The right to play is embedded in international conventions, and the Child-Friendly Cities movement is promoting principles that enable play.
Providing ‘play spaces’ is only part of the story. At the recent Green Pavlova conference Dr Wendy Russell said, ‘play can emerge whenever conditions allow’. It is the conditions for playfulness that designers seek to create.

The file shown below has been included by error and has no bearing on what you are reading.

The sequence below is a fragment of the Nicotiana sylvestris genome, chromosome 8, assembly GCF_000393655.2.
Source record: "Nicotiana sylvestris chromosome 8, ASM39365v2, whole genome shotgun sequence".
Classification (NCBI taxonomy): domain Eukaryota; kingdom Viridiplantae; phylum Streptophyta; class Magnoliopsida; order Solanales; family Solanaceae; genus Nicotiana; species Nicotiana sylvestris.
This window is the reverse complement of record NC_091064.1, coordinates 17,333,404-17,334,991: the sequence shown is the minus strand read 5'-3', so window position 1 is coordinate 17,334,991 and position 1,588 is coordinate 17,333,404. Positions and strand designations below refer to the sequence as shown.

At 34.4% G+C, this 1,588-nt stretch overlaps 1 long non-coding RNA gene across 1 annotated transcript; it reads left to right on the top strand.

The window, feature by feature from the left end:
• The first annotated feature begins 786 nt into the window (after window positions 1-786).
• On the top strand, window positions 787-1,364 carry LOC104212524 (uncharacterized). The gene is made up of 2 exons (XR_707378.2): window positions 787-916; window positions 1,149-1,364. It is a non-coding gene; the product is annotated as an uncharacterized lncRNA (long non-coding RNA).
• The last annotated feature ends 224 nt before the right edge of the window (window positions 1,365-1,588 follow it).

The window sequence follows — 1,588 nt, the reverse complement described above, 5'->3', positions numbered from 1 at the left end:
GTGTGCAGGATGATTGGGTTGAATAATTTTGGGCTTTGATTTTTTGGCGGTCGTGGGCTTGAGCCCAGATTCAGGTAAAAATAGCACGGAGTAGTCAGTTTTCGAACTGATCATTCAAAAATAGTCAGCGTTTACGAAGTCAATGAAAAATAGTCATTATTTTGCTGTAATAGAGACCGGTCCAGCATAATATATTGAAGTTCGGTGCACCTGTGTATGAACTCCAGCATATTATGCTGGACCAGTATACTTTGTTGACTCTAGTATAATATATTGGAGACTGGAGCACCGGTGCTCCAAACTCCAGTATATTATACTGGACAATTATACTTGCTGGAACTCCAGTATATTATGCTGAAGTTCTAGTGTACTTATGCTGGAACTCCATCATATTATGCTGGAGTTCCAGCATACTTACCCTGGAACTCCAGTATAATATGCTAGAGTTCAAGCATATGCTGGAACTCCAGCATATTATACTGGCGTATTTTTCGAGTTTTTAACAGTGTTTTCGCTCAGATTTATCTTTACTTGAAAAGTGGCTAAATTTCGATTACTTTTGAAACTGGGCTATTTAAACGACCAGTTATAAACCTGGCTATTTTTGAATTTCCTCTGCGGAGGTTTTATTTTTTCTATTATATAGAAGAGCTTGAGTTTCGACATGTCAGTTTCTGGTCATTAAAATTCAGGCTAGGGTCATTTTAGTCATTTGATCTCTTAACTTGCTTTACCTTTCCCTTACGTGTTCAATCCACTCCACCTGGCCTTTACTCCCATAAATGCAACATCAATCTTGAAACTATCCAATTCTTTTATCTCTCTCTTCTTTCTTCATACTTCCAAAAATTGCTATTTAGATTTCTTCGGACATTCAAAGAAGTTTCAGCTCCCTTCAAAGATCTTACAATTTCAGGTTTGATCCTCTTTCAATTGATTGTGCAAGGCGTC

Understanding the nature of play, valuing green spaces in urban environments, knowing the characteristics of place, and creating spaces that are flexible are all key elements to making play spaces that work for children. Central to this process is listening to and working with the children and young people in the process of creating space.